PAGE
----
Today Senator Udall (D-CO) and Rep. Tipton (R-CO) introduced the Good Samaritan Clean Up of Abandoned Hard Mines Act of 2013 (Good Sam). Earthworks welcomes this common sense bipartisan solution to one of the most pervasive pollution problems in the West- the enormous damage to water quality caused by acid drainage from approximately 500,000 abandoned mines. In fact, the Environmental Protection Agency (EPA) has estimated that 40% of the Western headwaters have pollution from mining. Clean up costs total an estimated $32-$72 billion. The Udall/Tipton bill provides one long sought solution: allow conservation organizations to perform their own clean up. Much of the hard work and progress in this area belongs to our friends at Trout Unlimited. Preventing these good samaritans from taking on the monumental task of cleaning up abandoned mines are quirks in the Clean Water Act (CWA) and the Comprehensive Environmental Response, Compensation, and Liability Act (CERCLA or Superfund law).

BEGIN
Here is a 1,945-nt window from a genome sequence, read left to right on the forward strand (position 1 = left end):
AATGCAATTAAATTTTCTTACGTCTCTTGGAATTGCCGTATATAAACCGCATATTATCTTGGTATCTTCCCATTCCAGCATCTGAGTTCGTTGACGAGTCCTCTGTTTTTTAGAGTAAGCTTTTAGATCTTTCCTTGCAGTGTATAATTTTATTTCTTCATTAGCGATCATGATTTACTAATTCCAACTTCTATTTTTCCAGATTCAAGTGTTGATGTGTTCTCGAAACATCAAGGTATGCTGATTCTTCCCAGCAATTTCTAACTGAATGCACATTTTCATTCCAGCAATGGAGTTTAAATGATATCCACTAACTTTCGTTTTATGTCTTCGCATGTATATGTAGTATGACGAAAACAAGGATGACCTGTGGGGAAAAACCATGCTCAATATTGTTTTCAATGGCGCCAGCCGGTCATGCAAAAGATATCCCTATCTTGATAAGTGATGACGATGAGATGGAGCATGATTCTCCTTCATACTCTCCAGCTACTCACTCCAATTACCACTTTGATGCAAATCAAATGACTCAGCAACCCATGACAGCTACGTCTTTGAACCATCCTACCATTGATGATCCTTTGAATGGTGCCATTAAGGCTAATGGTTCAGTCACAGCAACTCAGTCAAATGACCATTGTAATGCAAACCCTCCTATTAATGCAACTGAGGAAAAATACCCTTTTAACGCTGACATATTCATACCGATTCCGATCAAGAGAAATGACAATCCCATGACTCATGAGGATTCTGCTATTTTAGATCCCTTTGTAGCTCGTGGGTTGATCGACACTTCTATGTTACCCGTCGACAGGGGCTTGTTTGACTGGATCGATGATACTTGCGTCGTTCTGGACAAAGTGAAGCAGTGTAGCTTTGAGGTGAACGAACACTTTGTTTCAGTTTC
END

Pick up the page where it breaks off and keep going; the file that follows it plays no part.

The science is in: the antiquated 1872 Mining Law, “has outlived its purpose and its environmental consequences have been severe.”
In a terrific op-ed in the New York Times, fisheries scientists Carol Ann Woody and Robert Hughes, express their deep concern about the impact mining has had on the nation’s dwindling fisheries and the inadequacy of the 1872 Mining Law to regulate modern mining.
With stunning facts and figures, the two scientists describe the tremendous toll to our nation’s rivers and streams, native fish, and public lands, and highlight the risk to important native fish populations in Oregon's Chetco Wild and Scenic River and Montana's Cabinet Mountains Wilderness.